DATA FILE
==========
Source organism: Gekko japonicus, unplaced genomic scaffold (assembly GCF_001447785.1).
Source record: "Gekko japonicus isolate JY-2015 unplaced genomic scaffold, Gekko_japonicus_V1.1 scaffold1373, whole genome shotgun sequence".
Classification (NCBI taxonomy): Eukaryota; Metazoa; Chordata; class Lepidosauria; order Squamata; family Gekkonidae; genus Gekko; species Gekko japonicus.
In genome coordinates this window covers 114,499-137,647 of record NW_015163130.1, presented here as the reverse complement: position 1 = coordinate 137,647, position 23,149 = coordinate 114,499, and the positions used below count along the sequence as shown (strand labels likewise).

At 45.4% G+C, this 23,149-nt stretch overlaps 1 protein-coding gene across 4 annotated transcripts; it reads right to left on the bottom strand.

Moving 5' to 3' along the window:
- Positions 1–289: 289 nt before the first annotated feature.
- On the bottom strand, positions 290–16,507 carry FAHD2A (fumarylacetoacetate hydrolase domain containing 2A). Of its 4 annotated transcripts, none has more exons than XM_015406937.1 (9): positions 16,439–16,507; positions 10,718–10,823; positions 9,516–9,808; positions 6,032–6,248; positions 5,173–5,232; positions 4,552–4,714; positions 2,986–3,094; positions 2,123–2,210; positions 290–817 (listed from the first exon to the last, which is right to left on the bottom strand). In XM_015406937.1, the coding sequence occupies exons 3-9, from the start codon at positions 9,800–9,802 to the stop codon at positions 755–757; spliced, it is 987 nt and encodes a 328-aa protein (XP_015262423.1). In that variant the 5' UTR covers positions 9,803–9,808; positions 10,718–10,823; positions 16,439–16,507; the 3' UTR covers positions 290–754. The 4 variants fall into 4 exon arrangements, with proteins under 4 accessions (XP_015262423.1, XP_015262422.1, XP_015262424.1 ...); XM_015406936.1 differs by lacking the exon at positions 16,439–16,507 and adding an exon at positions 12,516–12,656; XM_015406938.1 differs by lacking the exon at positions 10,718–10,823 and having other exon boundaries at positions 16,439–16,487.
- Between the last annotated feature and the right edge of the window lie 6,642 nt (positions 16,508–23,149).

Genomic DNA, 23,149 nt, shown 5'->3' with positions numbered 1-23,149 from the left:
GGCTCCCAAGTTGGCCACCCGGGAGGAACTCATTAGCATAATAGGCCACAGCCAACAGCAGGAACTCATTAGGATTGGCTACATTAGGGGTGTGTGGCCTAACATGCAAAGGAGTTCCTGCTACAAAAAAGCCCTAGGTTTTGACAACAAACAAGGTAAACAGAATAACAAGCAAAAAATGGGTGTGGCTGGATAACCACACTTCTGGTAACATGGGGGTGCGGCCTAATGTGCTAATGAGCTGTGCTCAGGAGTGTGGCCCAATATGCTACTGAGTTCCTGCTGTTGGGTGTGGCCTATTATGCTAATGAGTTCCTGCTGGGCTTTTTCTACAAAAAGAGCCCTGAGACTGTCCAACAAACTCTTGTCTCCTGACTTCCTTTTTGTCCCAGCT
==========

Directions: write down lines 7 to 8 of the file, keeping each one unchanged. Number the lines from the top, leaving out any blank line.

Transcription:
- Positions 1–289: 289 nt before the first annotated feature.
- On the bottom strand, positions 290–16,507 carry FAHD2A (fumarylacetoacetate hydrolase domain containing 2A). Of its 4 annotated transcripts, none has more exons than XM_015406937.1 (9): positions 16,439–16,507; positions 10,718–10,823; positions 9,516–9,808; positions 6,032–6,248; positions 5,173–5,232; positions 4,552–4,714; positions 2,986–3,094; positions 2,123–2,210; positions 290–817 (listed from the first exon to the last, which is right to left on the bottom strand). In XM_015406937.1, the coding sequence occupies exons 3-9, from the start codon at positions 9,800–9,802 to the stop codon at positions 755–757; spliced, it is 987 nt and encodes a 328-aa protein (XP_015262423.1). In that variant the 5' UTR covers positions 9,803–9,808; positions 10,718–10,823; positions 16,439–16,507; the 3' UTR covers positions 290–754. The 4 variants fall into 4 exon arrangements, with proteins under 4 accessions (XP_015262423.1, XP_015262422.1, XP_015262424.1 ...); XM_015406936.1 differs by lacking the exon at positions 16,439–16,507 and adding an exon at positions 12,516–12,656; XM_015406938.1 differs by lacking the exon at positions 10,718–10,823 and having other exon boundaries at positions 16,439–16,487.